Point Salad was released at GenCon 2019. Immediately, it knew how to find its audience and made a little buzz. So much so that it was located fairly quickly. Highlighted by a lot of youtubers or players, I was quite curious to try it.
Point Salad is a quick and easy card game. Simple in its rules, as you saw earlier, it can be explained in five minutes, watch in hand. There is no return to the rule, no questions of rules or points of contention. Everything is clear right from the first play. You take the cards, you settle in and you're ready to play. Fast because indeed, one can easily have a tendency to chain games together, encouraged by the fact that each one of them is very short. Allow fifteen minutes (or less) to finish one.
The possibility of making choices allows you to think a little about your way of playing and imposes certain decisions that are not always easy to make. As I pointed out to you, it is sometimes difficult to choose between taking a recipe or ingredients that tempt us at the risk that the recipe that we wanted will disappear.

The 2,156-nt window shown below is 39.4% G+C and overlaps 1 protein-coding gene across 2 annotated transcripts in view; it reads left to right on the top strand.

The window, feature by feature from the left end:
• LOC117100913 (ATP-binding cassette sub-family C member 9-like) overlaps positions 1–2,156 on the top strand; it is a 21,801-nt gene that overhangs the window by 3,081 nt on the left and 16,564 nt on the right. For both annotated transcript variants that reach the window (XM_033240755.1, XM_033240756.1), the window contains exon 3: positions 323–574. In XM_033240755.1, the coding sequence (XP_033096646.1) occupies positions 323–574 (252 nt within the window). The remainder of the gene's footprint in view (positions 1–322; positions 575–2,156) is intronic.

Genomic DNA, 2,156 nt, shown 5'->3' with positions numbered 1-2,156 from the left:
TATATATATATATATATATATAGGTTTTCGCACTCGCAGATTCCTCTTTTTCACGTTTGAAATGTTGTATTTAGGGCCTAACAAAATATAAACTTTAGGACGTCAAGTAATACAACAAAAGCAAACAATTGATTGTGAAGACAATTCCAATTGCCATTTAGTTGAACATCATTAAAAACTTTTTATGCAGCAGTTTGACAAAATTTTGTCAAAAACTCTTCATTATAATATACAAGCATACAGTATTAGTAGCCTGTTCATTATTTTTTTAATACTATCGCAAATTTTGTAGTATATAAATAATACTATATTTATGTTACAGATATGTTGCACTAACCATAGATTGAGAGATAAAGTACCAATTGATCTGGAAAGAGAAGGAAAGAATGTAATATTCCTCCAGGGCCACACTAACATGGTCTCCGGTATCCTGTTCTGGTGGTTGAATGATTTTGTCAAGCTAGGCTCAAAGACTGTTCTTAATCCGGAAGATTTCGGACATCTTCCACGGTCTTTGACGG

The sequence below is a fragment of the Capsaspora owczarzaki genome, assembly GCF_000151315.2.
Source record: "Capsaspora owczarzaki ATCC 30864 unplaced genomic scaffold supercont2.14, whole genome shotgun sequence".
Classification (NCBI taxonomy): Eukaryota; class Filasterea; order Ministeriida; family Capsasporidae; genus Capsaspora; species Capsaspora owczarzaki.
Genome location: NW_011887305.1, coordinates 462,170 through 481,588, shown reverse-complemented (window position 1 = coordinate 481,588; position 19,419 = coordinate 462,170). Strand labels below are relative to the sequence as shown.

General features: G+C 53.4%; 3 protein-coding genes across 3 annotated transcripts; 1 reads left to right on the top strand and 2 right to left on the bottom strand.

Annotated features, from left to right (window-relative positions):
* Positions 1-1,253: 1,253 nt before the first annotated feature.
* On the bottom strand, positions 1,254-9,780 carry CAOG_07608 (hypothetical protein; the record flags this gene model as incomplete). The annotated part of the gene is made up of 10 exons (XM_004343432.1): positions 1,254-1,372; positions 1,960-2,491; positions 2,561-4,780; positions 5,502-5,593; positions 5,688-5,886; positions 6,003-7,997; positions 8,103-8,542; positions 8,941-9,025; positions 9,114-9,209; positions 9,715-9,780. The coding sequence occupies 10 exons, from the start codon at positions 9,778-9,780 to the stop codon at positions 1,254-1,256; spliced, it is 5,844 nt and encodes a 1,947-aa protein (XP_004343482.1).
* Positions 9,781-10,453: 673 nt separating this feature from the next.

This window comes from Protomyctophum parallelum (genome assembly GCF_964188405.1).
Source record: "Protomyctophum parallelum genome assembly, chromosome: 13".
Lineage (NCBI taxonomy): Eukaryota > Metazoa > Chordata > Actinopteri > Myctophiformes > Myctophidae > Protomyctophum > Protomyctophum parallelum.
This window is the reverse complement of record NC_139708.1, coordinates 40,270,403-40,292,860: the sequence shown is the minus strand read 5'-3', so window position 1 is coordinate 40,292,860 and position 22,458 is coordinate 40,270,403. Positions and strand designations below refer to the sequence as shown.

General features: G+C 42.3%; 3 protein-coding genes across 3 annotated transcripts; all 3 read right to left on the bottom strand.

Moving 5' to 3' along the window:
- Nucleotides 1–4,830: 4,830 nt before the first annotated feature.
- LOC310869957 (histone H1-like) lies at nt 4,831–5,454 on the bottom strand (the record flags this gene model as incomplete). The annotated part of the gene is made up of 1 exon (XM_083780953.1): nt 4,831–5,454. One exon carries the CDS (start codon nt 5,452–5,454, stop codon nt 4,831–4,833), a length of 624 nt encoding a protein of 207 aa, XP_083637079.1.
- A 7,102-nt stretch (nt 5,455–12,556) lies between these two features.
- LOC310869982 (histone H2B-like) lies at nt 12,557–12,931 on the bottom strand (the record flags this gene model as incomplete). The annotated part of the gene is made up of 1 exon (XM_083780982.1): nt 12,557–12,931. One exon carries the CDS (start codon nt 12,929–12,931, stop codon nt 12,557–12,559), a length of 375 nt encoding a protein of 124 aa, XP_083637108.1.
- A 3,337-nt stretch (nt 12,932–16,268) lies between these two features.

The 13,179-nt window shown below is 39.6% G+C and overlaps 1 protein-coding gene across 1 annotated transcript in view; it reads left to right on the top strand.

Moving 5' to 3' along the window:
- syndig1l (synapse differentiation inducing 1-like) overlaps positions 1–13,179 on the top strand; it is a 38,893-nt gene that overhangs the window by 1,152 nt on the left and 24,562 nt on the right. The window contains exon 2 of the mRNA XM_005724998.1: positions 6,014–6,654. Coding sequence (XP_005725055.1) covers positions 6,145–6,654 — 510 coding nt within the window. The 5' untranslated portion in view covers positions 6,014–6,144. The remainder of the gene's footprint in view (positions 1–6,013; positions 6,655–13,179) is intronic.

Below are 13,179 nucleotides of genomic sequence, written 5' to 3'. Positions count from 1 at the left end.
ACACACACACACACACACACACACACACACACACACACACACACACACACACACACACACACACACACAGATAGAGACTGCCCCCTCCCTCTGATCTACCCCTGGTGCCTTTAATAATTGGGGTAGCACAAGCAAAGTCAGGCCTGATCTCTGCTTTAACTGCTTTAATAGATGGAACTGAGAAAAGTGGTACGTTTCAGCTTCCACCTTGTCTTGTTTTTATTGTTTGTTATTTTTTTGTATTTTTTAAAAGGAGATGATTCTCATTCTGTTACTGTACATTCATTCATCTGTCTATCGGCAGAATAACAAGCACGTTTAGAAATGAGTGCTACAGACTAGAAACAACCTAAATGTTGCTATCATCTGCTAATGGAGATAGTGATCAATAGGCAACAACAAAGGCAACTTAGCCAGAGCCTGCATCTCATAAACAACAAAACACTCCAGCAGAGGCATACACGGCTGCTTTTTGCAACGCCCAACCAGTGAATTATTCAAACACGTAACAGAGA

However, the importance of chance makes this pseudo strategy disappear relatively quickly. We no longer find ourselves playing in a “mechanical” way without necessarily having a long-term vision of the game. We find ourselves more looking for the right opportunity. This is especially true for more players where there is so much change that it is relatively impossible to predict anything. The two-player game, although limited and quickly redundant, may offer a little more control over how to play.